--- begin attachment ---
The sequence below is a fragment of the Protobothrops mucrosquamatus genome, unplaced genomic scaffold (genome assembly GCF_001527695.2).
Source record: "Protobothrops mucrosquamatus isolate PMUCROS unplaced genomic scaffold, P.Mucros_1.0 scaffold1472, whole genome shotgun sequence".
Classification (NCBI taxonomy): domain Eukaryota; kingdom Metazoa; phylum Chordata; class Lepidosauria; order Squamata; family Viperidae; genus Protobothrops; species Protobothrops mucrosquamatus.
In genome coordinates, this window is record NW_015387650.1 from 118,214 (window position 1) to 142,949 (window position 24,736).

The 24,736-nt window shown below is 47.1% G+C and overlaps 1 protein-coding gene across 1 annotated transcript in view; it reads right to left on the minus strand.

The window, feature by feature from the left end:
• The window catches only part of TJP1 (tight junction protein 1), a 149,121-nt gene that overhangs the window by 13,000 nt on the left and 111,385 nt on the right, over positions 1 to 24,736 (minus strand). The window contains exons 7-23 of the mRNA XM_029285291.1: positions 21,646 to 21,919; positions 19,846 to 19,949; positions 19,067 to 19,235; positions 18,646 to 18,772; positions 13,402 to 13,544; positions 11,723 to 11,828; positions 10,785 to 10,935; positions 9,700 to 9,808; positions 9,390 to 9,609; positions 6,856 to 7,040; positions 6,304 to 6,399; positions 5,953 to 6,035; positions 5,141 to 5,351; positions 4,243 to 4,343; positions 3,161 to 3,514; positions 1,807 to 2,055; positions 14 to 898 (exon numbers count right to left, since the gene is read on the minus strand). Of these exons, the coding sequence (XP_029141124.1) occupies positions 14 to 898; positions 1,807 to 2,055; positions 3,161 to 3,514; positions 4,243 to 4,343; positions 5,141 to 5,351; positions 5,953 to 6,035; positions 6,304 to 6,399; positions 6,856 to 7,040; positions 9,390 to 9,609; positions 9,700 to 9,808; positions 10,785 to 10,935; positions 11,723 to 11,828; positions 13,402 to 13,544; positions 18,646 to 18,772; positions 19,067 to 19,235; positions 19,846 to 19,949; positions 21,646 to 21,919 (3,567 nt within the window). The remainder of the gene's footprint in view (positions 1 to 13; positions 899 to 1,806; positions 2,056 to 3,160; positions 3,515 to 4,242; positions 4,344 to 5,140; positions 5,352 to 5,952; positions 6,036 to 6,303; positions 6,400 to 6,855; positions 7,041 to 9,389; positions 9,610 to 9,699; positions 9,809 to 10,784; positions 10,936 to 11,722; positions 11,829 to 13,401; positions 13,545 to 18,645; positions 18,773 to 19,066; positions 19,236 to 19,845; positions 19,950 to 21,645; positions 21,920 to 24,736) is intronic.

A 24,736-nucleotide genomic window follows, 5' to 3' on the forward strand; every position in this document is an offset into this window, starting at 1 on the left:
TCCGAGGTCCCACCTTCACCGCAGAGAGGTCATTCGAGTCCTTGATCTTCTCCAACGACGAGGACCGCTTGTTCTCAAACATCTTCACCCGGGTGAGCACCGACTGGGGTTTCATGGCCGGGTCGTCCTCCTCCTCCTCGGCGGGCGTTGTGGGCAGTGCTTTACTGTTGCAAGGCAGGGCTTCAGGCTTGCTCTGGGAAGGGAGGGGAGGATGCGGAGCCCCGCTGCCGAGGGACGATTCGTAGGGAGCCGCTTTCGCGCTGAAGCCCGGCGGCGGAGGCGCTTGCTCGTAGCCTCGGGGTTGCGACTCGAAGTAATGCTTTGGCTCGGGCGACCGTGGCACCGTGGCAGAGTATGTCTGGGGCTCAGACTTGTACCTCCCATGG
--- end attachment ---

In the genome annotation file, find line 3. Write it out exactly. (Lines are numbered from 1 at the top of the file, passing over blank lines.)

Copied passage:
Classification (NCBI taxonomy): domain Eukaryota; kingdom Metazoa; phylum Chordata; class Lepidosauria; order Squamata; family Viperidae; genus Protobothrops; species Protobothrops mucrosquamatus.